Human Memory and Knowledge Construction: Increases in Student Learning

Topics: Long-term memory, Hippocampus Pages: 7 (2505 words) Published: March 4, 2013
Human Memory and Knowledge Construction: Increases in Student Learning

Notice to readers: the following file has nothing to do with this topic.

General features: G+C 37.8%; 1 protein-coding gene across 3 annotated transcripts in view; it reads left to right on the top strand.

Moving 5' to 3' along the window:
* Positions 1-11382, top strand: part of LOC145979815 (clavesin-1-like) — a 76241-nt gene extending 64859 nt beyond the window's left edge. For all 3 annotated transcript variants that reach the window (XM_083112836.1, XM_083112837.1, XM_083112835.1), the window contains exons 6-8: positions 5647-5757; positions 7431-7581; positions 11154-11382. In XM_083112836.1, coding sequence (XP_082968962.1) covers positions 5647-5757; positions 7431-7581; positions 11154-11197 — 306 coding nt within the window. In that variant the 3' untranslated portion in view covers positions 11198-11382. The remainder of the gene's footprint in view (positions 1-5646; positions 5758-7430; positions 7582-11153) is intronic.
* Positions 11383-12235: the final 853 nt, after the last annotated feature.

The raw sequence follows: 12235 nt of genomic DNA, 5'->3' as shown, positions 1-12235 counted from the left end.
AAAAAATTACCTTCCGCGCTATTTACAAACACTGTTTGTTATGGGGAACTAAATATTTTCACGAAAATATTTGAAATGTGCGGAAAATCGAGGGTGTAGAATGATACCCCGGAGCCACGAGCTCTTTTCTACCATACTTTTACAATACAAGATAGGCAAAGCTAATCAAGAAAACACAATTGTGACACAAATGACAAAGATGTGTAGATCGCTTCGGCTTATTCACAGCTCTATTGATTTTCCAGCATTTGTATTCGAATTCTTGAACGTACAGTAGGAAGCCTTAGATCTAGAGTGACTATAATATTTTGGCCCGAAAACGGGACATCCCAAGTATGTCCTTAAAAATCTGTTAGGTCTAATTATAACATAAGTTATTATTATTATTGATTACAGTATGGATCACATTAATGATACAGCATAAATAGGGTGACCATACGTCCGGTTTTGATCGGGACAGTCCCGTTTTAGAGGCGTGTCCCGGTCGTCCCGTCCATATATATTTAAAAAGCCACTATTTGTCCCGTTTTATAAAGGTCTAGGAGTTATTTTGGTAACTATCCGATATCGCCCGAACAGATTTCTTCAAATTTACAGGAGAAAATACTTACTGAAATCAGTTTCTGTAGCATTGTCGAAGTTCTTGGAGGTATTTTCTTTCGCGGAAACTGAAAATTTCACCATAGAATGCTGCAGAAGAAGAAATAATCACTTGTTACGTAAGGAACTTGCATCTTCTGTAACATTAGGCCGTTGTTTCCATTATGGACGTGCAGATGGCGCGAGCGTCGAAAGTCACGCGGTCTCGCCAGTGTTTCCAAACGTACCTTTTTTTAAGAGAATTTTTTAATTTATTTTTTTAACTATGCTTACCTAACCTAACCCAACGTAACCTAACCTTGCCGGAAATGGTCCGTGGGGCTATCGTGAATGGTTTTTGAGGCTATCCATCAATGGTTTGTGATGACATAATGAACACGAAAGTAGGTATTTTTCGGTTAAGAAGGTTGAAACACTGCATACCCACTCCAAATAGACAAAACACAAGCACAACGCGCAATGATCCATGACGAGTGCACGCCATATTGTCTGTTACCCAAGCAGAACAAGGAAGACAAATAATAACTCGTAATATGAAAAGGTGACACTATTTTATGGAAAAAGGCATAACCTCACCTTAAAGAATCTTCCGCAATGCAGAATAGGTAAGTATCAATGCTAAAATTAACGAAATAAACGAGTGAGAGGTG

It is essential to help students effectively store and retrieve information from their long-term memory. Human memory is related to the way information is received, interpreted, stored, and retrieved. In short, information is brought into the sensory register. The stimulus then moves into the working memory and is then stored in the long-term memory. An understanding of Piaget’s theory of knowledge construction helps teachers to guide meaningful lessons and conversations that maximize student learning. It is therefore crucial that teachers understand human memory and learning as well as strategies to enhance these aspects in the classroom to support student learning. An understanding of memory is essential for teaching students. Memory is the process of storing and retrieving information and behaviors. Human memory has several components that are essential for effective storage and retrieval. Storage is the process of taking what was presented and placing it in a location in the brain’s storage space for later retrieval. Retrieval is the process of recalling the information that was previously stored. One way to think about this part of memory is to think of the brain like a file system. Although it is not entirely accurate, this analogy works to describe parts of the storage and retrieval process. In this way, the brain is like a filing cabinet. There are files for many concepts and the information is stored according to these files. This is a person’s schema; Schema is an organized set of information about a topic. For example, a person could have a schema for beaches. This schema would contain information such as white sand, the sound of seagulls, and tide pools. If this was a file system, there would be a file labeled beaches, and inside of that file would be information, pictures, and memorabilia related to beaches. One way that human memory is different from a filing system is that one piece of information could be stored in connection to more than one schema. One way to think about this is like a web, where the central idea is in the center, and ideas and information come from the center into sub categories. These subcategories can also have other subcategories, and can be connected to other ideas and concepts. Retrieval is related to the filing system, also. In this way, when a person is looking for information, they go to the file where the information is stored and pull out what they need. When a person is retrieving information for their memory, they use retrieval cues in a similar manner. Retrieval cues are stimuli that help people recall information. This too is related to a person’s schema as well as the web analogy. In this way, when a person smells a certain scent, like pine trees, they pull forward all the schemas that contain the smell of pine trees. This allows the brain to go through a smaller amount of stored information for a faster retrieval. In this example, schemas of Christmas, the woods, and grandma’s house may be brought forward. When information is not stored in an appropriate schema, retrieval is more difficult and slower than if it were stored in a memorable place. This is important for student education and the teaching process. It is important for teachers to help students to store information learned in class in order to improve retrieval and make connections across schemas. There are three places that a stimulus can go. The first is the sensory register. This is where the brain decides whether or not the stimulus is necessary for a person to consciously consider. This means that some things make it to the working memory and some things are ignored. This is important because people are exposed to many stimuli at the same time and if attention was paid to all of them, the person would not be able to concentrate on any given stimulus. This is often a large problem for students with Attention Deficit Disorder (ADD)....
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